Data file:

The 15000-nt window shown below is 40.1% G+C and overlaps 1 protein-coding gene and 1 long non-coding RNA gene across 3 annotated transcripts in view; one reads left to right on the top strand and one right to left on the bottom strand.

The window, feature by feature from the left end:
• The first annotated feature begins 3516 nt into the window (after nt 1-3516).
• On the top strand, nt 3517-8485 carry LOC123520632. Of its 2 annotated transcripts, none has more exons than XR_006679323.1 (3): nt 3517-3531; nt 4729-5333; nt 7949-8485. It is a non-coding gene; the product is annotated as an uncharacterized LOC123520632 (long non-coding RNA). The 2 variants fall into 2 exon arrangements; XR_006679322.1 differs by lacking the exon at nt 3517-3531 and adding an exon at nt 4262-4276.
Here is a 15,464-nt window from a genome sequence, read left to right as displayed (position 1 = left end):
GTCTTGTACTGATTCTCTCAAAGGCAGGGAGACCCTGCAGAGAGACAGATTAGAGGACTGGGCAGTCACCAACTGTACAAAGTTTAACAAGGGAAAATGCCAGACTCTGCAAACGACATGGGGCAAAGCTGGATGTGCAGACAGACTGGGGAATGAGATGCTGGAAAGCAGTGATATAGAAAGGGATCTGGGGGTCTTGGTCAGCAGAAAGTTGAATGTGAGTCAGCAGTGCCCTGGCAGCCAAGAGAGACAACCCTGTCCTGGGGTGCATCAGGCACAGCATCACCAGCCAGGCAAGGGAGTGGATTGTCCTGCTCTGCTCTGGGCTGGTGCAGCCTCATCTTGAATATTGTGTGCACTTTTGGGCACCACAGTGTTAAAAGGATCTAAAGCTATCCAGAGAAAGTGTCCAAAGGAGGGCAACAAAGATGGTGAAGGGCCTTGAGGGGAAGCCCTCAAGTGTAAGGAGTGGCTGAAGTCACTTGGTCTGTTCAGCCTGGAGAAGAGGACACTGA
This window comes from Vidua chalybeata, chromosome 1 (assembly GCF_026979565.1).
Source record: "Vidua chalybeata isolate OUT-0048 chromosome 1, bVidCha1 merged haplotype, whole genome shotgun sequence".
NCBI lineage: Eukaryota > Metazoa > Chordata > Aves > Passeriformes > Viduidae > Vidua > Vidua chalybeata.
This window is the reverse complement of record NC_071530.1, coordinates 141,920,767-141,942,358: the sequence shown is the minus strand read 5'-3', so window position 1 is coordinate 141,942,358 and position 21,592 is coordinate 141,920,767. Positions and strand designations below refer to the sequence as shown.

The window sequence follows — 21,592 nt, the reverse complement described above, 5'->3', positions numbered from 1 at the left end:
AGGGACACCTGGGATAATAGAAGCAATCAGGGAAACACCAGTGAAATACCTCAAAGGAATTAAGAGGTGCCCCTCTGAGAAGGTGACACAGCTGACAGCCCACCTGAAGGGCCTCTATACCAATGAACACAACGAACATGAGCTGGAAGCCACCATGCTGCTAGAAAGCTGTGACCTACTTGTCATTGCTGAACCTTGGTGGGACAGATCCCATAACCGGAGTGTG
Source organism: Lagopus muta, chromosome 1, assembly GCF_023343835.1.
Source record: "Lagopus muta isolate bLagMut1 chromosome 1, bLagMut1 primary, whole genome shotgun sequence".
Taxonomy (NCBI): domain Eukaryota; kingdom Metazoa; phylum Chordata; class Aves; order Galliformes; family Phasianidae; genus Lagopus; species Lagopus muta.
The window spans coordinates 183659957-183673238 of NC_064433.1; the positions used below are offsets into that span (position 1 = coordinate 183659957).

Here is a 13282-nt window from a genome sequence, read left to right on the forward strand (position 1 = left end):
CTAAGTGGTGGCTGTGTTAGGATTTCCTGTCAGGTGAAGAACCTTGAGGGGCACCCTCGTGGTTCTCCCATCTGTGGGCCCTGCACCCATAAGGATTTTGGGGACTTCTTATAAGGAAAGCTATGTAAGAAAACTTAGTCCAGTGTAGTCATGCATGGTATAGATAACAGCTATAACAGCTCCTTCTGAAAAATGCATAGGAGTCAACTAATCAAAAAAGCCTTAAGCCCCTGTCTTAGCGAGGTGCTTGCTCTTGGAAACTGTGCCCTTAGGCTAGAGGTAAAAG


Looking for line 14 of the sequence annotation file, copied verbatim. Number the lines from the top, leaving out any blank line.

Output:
Source record: "Lagopus muta isolate bLagMut1 chromosome 1, bLagMut1 primary, whole genome shotgun sequence".